Apple First Rejected IBM's Papermaster For Top iPhone Job

The chip engineer apparently didn't succeed in his first effort to land the position in Cupertino.
IBM defector Mark Papermaster, a top microprocessor engineer who recently bolted Big Blue to head up iPhone and iPod development at Apple, was initially rejected by Steve Jobs' company, according to court records.

Papermaster, who has been sued by IBM for breach of contract, interviewed to be Apple's head of device hardware engineering in early 2008. At the time, Apple declined to give him the position. Instead, the company offered him a job developing hardware products for PCs, according to court records.

Papermaster turned down the consolation prize and Apple resumed its search for a successor to iPod and iPod head Tony Fadell, who is stepping down from his position for family reasons.

But Apple apparently had little luck finding a better candidate. The company trumpeted Papermaster as its new consumer electronics head on Nov. 4.

"Whatever led Apple to decide not to offer Mr. Papermaster the position earlier in 2008, apparently did not prevent it from re-interviewing Mr. Papermaster in October 2008," wrote Judge Kenneth Karas, of U.S. District Court in Manhattan, in a ruling connected to the case.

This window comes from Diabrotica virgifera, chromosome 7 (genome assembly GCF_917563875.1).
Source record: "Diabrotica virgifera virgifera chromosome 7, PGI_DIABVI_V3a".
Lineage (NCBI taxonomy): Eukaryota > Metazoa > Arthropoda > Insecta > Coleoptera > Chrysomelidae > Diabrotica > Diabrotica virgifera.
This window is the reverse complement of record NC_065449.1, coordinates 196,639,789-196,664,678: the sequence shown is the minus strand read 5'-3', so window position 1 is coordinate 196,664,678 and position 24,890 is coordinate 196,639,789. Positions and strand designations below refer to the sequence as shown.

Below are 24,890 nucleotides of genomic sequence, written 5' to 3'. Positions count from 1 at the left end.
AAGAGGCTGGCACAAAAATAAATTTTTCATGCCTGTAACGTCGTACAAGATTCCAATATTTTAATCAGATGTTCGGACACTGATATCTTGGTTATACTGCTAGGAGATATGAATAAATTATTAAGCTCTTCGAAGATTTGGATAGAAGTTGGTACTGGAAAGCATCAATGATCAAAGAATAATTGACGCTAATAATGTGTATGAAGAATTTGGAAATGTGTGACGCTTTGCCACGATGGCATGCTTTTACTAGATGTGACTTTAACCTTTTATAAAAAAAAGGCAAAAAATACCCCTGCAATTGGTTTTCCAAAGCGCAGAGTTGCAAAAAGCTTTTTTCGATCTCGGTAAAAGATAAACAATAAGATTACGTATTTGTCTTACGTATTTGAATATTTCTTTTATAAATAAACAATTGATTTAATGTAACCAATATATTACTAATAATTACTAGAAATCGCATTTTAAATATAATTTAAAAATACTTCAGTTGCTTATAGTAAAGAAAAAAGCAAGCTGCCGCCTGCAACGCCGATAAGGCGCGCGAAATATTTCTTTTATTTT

Karas earlier this month barred Papermaster from assuming duties at Apple until his lawsuit with IBM has been fully heard or settled. IBM claims Papermaster breached a noncompete agreement by accepting a position at Apple. Papermaster maintains that IBM and Apple are not competitors.

Karas appears to be siding with IBM.

In temporarily enjoining Papermaster from working at Apple, the judge noted that both companies design chips that can be used in consumer electronics. "It cannot be disputed that iPods and iPhones are powered by microprocessors, and any improvement in the speed, storage, and power capabilities of those devices depends on improvements in microprocessors design," Karas noted in an opinion he issued last week in connection with his decision to bar Papermaster's employment at Apple.

Karas noted that, as a member of IBM's elite Integration & Values team, Papermaster also had access to other sensitive information, "such as strategic plans, product development, technical recruitment, and long-term business opportunities. "

The case is ongoing.